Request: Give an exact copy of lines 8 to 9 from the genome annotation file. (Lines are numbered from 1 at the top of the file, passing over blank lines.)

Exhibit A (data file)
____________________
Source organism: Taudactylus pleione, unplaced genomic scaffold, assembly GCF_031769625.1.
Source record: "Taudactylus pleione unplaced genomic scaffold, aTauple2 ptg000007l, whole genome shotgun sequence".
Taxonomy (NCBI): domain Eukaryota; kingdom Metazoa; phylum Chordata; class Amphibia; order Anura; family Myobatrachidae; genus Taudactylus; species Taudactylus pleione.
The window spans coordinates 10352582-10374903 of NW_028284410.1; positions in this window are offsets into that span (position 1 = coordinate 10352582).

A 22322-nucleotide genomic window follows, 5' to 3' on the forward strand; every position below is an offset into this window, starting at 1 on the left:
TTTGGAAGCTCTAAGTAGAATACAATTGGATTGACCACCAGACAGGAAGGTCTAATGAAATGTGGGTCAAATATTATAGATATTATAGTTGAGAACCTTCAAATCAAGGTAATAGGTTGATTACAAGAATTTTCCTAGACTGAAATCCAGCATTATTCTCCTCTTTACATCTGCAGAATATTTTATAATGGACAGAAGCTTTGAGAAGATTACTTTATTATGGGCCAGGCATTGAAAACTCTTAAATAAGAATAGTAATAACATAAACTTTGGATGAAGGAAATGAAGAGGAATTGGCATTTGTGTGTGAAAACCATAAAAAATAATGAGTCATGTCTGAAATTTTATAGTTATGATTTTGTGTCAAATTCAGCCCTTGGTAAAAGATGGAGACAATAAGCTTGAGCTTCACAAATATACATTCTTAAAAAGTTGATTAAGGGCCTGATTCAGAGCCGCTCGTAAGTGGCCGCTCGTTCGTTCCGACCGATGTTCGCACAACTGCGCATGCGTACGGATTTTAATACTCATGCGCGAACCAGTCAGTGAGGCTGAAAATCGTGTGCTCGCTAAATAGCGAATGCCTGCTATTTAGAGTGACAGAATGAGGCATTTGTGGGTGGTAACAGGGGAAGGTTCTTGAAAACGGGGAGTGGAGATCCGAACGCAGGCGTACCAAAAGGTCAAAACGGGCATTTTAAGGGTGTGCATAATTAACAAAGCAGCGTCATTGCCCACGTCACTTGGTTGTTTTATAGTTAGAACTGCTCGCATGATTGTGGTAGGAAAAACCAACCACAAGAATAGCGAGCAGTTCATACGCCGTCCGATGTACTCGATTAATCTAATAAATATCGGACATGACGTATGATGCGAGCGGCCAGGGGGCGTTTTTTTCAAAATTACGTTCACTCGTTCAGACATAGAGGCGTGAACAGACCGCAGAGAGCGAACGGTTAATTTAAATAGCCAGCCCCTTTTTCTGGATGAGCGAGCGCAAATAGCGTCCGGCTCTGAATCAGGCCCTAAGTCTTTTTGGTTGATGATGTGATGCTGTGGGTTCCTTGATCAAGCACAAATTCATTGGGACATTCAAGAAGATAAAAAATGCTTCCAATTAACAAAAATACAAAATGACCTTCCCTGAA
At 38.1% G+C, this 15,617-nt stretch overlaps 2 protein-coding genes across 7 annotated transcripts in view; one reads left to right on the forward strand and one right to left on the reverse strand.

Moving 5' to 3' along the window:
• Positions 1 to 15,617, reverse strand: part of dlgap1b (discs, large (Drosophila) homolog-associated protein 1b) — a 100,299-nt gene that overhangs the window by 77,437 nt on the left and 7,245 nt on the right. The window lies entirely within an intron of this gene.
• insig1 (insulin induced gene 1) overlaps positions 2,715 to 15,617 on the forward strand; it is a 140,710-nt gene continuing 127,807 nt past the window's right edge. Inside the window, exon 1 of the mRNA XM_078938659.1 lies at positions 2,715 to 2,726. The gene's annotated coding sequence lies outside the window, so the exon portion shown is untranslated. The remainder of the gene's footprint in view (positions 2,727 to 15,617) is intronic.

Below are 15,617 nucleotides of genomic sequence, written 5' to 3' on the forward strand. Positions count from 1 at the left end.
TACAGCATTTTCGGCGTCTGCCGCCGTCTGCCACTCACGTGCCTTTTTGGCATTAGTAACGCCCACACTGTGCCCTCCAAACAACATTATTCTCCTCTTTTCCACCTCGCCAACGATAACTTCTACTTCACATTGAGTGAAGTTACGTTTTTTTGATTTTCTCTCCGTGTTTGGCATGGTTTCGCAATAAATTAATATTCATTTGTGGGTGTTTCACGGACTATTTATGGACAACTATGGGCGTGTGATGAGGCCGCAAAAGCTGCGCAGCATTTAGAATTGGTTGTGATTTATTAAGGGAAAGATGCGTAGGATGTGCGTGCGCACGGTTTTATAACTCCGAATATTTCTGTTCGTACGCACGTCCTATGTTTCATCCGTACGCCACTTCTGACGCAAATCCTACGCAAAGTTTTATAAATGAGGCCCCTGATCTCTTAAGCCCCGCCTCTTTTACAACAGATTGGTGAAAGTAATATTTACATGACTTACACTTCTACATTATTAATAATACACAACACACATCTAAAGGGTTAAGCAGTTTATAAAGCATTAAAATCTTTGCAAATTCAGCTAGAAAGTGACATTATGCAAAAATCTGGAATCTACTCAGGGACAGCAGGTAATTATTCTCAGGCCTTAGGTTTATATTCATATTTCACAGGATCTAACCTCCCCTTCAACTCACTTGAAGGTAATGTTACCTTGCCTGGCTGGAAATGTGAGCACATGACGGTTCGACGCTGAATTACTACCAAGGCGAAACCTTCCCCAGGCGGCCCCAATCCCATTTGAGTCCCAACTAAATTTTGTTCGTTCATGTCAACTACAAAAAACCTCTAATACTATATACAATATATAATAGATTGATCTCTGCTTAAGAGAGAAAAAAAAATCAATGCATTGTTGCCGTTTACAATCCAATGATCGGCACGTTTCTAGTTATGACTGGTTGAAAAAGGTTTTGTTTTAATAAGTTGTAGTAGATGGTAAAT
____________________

Moving 5' to 3' along the window:
• Positions 1 to 15,617, reverse strand: part of dlgap1b (discs, large (Drosophila) homolog-associated protein 1b) — a 100,299-nt gene that overhangs the window by 77,437 nt on the left and 7,245 nt on the right. The window lies entirely within an intron of this gene.